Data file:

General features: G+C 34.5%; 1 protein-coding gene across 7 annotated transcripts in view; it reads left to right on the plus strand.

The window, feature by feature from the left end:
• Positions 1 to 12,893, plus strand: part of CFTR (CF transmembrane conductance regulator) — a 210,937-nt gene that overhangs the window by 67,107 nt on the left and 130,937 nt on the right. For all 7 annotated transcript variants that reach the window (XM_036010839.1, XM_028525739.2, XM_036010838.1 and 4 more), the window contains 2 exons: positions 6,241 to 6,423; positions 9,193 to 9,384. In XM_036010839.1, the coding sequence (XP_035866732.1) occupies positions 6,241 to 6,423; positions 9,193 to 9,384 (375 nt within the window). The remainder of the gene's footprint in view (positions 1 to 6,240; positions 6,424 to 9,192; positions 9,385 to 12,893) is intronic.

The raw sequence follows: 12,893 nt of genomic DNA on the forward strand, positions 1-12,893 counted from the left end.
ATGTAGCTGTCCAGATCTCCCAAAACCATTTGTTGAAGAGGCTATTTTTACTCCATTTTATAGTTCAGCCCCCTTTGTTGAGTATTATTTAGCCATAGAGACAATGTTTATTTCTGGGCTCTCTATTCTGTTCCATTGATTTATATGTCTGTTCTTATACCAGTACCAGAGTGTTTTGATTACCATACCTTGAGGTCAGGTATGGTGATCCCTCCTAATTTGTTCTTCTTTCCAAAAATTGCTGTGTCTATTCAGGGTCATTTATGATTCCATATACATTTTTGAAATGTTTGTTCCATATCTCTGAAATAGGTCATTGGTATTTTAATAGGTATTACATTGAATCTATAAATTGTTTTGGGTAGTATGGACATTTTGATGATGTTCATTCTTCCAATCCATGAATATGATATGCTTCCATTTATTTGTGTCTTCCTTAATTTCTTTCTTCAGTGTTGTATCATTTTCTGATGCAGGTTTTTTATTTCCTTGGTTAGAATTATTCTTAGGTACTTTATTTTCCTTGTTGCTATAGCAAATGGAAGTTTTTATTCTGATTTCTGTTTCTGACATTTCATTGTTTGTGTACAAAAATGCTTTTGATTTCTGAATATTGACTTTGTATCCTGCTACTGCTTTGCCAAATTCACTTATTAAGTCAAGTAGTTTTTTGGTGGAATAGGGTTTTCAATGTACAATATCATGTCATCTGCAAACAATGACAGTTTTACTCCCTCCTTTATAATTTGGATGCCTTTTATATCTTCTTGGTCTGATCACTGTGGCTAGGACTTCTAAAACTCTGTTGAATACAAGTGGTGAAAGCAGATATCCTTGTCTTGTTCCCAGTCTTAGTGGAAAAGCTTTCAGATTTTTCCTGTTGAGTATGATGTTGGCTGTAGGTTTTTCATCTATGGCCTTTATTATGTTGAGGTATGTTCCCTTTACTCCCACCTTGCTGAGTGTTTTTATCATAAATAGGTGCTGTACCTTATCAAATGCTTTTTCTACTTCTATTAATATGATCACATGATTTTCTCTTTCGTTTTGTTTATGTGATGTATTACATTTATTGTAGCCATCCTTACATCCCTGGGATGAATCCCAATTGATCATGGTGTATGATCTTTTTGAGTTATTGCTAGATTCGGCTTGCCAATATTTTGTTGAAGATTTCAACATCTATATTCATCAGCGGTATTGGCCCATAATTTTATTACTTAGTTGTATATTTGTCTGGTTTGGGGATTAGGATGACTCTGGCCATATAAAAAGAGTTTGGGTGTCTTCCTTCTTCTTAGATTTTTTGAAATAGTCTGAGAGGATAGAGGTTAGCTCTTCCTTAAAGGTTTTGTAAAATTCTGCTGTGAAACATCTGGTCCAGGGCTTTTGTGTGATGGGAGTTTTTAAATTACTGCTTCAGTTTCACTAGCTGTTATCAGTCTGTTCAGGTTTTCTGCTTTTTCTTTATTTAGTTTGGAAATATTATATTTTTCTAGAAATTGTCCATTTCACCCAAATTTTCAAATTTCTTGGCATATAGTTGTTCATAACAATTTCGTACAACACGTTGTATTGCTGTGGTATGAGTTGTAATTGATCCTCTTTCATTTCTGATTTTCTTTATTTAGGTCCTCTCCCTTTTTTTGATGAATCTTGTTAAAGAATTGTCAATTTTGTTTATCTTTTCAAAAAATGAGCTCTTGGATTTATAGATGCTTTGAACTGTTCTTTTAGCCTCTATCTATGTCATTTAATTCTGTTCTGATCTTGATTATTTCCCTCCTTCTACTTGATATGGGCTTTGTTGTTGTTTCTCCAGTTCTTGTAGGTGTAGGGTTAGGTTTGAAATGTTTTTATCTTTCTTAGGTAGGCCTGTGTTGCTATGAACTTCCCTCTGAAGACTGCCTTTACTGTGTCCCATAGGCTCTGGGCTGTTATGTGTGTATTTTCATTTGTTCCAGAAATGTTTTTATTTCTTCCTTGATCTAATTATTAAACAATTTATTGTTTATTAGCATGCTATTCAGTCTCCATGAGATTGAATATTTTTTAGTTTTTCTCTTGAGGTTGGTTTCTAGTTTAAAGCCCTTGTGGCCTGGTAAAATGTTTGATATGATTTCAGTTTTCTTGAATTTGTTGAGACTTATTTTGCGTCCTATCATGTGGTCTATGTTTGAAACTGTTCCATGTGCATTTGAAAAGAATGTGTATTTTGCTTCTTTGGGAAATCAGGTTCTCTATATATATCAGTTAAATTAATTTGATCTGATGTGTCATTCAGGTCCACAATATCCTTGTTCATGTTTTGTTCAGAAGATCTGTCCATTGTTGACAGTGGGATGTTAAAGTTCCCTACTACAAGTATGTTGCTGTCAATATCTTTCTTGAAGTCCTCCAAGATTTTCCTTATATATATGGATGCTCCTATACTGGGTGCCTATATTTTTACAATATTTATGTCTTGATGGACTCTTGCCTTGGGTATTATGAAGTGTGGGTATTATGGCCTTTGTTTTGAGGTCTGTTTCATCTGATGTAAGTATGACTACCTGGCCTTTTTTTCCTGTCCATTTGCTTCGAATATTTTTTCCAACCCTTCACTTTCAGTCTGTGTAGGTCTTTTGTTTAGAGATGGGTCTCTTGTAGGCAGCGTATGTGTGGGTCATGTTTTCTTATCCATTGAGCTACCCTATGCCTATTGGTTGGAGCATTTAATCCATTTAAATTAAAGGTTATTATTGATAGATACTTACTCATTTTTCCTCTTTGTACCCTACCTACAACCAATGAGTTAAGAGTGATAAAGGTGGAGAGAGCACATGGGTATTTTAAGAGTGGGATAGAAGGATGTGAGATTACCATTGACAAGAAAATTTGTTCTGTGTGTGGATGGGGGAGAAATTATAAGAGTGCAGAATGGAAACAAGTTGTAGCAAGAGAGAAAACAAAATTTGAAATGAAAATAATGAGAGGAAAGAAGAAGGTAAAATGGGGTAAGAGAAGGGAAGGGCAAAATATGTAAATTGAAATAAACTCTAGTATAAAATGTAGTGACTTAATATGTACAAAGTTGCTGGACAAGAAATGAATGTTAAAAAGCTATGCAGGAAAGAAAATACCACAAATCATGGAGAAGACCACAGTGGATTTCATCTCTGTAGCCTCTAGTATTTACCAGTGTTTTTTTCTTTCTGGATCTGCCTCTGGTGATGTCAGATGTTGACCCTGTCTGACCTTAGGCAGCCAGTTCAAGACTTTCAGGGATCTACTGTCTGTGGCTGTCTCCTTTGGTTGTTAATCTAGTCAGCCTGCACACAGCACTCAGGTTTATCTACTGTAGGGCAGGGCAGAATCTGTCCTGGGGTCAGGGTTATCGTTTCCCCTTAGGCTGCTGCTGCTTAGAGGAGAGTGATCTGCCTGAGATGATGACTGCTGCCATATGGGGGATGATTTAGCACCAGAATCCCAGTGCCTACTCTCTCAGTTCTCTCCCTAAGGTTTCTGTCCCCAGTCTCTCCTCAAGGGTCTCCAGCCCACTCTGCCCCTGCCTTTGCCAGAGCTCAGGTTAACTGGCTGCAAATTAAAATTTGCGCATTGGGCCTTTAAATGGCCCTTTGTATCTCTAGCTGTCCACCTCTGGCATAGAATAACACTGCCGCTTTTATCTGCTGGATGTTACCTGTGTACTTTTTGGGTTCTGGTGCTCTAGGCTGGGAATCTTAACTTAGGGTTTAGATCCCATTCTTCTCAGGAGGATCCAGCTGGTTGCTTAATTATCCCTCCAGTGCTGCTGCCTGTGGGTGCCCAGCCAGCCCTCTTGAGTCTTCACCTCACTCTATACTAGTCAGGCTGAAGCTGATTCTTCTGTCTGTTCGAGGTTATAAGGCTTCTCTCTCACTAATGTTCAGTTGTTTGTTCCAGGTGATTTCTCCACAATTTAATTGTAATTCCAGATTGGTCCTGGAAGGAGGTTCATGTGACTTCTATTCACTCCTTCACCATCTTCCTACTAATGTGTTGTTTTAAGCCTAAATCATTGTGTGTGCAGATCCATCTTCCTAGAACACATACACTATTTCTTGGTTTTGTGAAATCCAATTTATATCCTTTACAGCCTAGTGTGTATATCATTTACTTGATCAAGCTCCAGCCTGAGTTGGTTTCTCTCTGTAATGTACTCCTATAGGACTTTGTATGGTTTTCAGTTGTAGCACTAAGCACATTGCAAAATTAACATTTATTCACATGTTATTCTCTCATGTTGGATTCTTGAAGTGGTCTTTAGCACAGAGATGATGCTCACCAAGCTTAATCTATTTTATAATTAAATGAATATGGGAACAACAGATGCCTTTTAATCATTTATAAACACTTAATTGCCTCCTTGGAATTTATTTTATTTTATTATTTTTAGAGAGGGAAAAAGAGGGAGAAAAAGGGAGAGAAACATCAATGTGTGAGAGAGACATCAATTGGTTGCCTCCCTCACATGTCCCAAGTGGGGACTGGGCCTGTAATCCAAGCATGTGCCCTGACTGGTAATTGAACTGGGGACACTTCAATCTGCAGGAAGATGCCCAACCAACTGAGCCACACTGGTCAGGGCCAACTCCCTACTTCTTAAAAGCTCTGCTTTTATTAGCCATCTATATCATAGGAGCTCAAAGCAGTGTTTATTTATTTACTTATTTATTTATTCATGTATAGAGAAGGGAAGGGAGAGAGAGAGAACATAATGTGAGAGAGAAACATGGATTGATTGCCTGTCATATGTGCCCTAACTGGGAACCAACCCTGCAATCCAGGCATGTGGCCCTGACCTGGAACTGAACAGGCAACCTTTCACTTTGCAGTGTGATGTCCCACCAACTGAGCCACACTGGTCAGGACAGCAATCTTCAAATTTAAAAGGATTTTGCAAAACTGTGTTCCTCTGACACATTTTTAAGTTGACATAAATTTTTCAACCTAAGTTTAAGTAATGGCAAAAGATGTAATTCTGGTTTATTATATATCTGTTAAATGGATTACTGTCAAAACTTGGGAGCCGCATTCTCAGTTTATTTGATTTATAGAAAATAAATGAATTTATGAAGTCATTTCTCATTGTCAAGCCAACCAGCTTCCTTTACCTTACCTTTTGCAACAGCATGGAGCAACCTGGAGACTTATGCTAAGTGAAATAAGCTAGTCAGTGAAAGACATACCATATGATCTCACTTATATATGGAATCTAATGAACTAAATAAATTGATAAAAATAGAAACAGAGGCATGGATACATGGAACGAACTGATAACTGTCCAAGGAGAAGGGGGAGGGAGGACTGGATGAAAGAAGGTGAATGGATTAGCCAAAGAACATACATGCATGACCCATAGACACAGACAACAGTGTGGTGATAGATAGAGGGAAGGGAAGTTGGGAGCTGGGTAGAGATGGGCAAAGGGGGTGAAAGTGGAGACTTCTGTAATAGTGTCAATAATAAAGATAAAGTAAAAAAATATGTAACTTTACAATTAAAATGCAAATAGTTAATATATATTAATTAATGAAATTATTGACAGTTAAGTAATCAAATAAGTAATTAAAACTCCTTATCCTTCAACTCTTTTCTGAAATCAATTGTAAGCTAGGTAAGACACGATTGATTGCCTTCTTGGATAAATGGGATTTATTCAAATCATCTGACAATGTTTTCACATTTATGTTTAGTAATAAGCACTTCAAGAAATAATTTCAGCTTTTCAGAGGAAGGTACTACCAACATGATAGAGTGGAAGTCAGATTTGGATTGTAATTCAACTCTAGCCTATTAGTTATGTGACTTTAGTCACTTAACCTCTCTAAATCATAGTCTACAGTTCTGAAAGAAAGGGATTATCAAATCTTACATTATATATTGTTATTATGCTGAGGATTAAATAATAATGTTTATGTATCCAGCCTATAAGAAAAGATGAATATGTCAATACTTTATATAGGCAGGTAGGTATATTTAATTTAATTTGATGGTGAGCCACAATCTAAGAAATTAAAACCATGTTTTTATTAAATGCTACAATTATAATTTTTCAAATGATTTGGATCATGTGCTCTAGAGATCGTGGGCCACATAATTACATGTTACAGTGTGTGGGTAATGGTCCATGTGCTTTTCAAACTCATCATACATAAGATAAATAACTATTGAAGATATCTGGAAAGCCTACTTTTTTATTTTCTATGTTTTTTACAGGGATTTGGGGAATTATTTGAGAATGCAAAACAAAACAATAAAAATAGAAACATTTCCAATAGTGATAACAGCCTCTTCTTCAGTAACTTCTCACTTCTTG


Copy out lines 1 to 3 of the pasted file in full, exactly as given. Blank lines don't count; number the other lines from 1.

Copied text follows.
General features: G+C 34.5%; 1 protein-coding gene across 7 annotated transcripts in view; it reads left to right on the plus strand.

The window, feature by feature from the left end:
• Positions 1 to 12,893, plus strand: part of CFTR (CF transmembrane conductance regulator) — a 210,937-nt gene that overhangs the window by 67,107 nt on the left and 130,937 nt on the right. For all 7 annotated transcript variants that reach the window (XM_036010839.1, XM_028525739.2, XM_036010838.1 and 4 more), the window contains 2 exons: positions 6,241 to 6,423; positions 9,193 to 9,384. In XM_036010839.1, the coding sequence (XP_035866732.1) occupies positions 6,241 to 6,423; positions 9,193 to 9,384 (375 nt within the window). The remainder of the gene's footprint in view (positions 1 to 6,240; positions 6,424 to 9,192; positions 9,385 to 12,893) is intronic.